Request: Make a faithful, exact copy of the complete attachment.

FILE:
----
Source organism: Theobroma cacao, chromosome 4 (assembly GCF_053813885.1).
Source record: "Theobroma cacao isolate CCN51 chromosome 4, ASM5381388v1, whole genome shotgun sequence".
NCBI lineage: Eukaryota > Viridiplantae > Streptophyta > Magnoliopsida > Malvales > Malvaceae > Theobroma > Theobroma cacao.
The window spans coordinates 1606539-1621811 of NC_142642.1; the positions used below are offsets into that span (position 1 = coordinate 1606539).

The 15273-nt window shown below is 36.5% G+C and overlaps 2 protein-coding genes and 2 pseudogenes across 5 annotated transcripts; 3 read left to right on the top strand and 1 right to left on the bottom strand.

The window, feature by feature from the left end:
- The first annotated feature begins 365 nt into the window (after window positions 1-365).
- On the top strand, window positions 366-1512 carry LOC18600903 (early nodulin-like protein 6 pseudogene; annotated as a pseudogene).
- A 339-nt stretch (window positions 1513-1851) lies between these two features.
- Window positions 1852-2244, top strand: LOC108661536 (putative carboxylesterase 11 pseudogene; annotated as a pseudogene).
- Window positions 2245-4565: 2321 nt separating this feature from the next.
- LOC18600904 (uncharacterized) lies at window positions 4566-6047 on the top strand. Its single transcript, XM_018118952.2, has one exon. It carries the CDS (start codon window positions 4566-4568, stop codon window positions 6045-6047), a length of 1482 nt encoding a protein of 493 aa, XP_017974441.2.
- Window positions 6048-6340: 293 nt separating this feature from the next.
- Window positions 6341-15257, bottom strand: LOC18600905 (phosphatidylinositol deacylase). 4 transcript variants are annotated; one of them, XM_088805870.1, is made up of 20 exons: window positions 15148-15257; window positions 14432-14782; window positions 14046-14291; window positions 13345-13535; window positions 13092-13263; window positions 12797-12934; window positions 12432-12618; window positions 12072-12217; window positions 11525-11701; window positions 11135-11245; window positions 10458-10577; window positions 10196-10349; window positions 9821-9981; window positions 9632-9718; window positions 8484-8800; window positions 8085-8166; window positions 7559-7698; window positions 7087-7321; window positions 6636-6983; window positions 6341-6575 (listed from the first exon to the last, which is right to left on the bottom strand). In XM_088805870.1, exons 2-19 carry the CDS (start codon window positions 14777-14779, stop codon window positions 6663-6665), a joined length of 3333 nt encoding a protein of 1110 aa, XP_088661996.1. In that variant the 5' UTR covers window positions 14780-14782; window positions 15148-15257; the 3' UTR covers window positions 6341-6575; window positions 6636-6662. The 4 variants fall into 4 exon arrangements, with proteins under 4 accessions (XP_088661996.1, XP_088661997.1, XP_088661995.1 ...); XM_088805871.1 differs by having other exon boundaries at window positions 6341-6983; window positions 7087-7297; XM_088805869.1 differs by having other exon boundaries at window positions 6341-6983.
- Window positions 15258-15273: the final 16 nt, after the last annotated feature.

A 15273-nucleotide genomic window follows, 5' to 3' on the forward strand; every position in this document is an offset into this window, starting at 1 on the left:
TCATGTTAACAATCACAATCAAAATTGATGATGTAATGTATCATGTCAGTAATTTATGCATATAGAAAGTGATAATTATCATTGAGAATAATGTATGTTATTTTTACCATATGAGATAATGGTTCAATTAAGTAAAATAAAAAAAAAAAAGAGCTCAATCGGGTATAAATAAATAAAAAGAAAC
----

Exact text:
Source organism: Theobroma cacao, chromosome 4 (assembly GCF_053813885.1).
Source record: "Theobroma cacao isolate CCN51 chromosome 4, ASM5381388v1, whole genome shotgun sequence".
NCBI lineage: Eukaryota > Viridiplantae > Streptophyta > Magnoliopsida > Malvales > Malvaceae > Theobroma > Theobroma cacao.
The window spans coordinates 1606539-1621811 of NC_142642.1; the positions used below are offsets into that span (position 1 = coordinate 1606539).

The 15273-nt window shown below is 36.5% G+C and overlaps 2 protein-coding genes and 2 pseudogenes across 5 annotated transcripts; 3 read left to right on the top strand and 1 right to left on the bottom strand.

The window, feature by feature from the left end:
- The first annotated feature begins 365 nt into the window (after window positions 1-365).
- On the top strand, window positions 366-1512 carry LOC18600903 (early nodulin-like protein 6 pseudogene; annotated as a pseudogene).
- A 339-nt stretch (window positions 1513-1851) lies between these two features.
- Window positions 1852-2244, top strand: LOC108661536 (putative carboxylesterase 11 pseudogene; annotated as a pseudogene).
- Window positions 2245-4565: 2321 nt separating this feature from the next.
- LOC18600904 (uncharacterized) lies at window positions 4566-6047 on the top strand. Its single transcript, XM_018118952.2, has one exon. It carries the CDS (start codon window positions 4566-4568, stop codon window positions 6045-6047), a length of 1482 nt encoding a protein of 493 aa, XP_017974441.2.
- Window positions 6048-6340: 293 nt separating this feature from the next.
- Window positions 6341-15257, bottom strand: LOC18600905 (phosphatidylinositol deacylase). 4 transcript variants are annotated; one of them, XM_088805870.1, is made up of 20 exons: window positions 15148-15257; window positions 14432-14782; window positions 14046-14291; window positions 13345-13535; window positions 13092-13263; window positions 12797-12934; window positions 12432-12618; window positions 12072-12217; window positions 11525-11701; window positions 11135-11245; window positions 10458-10577; window positions 10196-10349; window positions 9821-9981; window positions 9632-9718; window positions 8484-8800; window positions 8085-8166; window positions 7559-7698; window positions 7087-7321; window positions 6636-6983; window positions 6341-6575 (listed from the first exon to the last, which is right to left on the bottom strand). In XM_088805870.1, exons 2-19 carry the CDS (start codon window positions 14777-14779, stop codon window positions 6663-6665), a joined length of 3333 nt encoding a protein of 1110 aa, XP_088661996.1. In that variant the 5' UTR covers window positions 14780-14782; window positions 15148-15257; the 3' UTR covers window positions 6341-6575; window positions 6636-6662. The 4 variants fall into 4 exon arrangements, with proteins under 4 accessions (XP_088661996.1, XP_088661997.1, XP_088661995.1 ...); XM_088805871.1 differs by having other exon boundaries at window positions 6341-6983; window positions 7087-7297; XM_088805869.1 differs by having other exon boundaries at window positions 6341-6983.
- Window positions 15258-15273: the final 16 nt, after the last annotated feature.

A 15273-nucleotide genomic window follows, 5' to 3' on the forward strand; every position in this document is an offset into this window, starting at 1 on the left:
TCATGTTAACAATCACAATCAAAATTGATGATGTAATGTATCATGTCAGTAATTTATGCATATAGAAAGTGATAATTATCATTGAGAATAATGTATGTTATTTTTACCATATGAGATAATGGTTCAATTAAGTAAAATAAAAAAAAAAAAGAGCTCAATCGGGTATAAATAAATAAAAAGAAAC